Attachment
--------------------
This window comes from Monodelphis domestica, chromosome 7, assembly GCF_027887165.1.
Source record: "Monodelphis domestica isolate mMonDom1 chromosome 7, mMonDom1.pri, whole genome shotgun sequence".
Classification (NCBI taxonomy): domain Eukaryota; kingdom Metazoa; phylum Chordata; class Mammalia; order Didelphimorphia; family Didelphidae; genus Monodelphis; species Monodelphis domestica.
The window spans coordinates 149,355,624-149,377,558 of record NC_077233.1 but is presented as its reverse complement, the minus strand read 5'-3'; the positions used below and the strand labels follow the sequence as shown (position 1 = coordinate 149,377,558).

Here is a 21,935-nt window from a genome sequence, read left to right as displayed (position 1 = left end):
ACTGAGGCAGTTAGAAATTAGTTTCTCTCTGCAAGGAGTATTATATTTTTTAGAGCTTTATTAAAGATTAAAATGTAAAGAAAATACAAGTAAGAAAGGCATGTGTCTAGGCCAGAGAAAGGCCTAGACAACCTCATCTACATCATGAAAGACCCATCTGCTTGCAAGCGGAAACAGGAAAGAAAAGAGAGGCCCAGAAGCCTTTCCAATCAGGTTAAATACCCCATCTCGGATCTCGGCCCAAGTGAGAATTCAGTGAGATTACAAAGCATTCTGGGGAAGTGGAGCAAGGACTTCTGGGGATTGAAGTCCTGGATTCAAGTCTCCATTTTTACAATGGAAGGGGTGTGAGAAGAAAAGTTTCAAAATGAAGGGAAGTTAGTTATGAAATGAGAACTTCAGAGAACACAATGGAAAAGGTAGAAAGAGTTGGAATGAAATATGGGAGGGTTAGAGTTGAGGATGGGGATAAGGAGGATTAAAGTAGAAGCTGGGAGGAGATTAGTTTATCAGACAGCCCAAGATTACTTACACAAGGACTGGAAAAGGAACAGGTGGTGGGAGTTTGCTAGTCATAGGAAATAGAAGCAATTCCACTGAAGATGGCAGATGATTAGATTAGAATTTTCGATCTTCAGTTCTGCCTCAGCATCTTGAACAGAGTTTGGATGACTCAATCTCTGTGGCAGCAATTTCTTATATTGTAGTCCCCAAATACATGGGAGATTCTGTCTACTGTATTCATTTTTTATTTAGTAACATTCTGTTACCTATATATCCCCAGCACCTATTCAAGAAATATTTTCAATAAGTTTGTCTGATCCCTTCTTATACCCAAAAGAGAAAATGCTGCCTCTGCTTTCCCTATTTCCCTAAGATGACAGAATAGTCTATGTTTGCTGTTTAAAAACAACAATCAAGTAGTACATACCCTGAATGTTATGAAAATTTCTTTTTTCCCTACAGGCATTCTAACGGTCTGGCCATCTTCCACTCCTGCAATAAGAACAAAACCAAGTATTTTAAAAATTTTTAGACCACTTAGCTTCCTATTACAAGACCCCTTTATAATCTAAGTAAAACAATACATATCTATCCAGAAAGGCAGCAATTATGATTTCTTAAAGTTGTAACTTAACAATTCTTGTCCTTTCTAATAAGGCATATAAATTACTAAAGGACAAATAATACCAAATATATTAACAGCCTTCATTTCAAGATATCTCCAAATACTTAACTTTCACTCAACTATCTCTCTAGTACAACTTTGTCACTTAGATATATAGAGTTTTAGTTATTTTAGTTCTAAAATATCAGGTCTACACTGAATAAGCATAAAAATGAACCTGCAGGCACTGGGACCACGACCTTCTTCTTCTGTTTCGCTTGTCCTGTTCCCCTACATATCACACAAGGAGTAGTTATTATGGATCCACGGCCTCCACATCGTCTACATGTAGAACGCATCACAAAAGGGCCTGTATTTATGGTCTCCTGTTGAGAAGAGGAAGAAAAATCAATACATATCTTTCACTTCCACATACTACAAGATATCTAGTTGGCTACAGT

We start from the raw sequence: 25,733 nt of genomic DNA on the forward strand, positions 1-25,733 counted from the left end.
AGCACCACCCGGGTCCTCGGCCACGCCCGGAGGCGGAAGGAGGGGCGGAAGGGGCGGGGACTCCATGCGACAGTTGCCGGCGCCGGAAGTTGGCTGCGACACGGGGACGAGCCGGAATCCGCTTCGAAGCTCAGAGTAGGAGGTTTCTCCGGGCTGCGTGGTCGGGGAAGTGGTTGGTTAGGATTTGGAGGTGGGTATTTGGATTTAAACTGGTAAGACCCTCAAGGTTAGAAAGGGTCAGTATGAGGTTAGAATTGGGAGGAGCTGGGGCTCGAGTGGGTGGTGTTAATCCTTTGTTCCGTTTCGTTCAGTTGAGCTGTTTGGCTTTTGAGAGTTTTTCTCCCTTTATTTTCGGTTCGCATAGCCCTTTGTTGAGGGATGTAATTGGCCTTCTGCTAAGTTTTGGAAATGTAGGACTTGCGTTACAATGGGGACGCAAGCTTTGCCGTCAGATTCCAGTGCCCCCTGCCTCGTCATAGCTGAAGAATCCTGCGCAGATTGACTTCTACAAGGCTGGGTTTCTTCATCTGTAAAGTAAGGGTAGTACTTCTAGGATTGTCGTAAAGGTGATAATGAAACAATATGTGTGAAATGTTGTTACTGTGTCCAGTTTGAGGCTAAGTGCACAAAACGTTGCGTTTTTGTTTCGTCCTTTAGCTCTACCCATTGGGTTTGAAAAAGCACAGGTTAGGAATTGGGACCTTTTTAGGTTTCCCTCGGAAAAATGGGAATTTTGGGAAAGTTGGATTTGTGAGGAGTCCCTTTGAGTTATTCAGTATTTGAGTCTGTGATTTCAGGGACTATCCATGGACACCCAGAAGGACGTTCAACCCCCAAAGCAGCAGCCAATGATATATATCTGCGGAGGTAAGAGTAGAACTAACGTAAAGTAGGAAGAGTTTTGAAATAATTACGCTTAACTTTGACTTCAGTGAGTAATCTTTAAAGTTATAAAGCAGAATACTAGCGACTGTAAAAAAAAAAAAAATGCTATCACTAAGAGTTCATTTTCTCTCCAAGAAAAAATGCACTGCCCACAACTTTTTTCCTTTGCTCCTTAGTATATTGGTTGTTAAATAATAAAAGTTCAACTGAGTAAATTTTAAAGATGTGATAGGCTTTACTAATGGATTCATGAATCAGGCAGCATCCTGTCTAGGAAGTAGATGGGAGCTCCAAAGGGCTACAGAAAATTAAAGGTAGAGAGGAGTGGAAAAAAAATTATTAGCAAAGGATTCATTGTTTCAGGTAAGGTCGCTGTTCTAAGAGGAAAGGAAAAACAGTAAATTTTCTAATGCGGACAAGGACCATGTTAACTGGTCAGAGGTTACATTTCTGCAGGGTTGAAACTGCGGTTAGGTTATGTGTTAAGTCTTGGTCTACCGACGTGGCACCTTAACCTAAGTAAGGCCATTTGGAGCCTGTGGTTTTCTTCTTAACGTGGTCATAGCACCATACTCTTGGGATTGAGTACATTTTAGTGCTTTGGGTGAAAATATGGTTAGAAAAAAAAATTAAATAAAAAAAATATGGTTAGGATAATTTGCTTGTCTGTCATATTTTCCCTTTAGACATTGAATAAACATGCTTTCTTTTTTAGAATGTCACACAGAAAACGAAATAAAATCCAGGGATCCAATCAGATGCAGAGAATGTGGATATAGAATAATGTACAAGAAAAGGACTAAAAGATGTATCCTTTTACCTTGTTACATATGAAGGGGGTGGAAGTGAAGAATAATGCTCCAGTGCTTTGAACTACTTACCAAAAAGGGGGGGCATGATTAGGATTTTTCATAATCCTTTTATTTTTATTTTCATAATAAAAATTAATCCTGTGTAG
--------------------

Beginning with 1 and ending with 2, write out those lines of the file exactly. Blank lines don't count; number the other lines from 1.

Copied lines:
This window comes from Monodelphis domestica, chromosome 7, assembly GCF_027887165.1.
Source record: "Monodelphis domestica isolate mMonDom1 chromosome 7, mMonDom1.pri, whole genome shotgun sequence".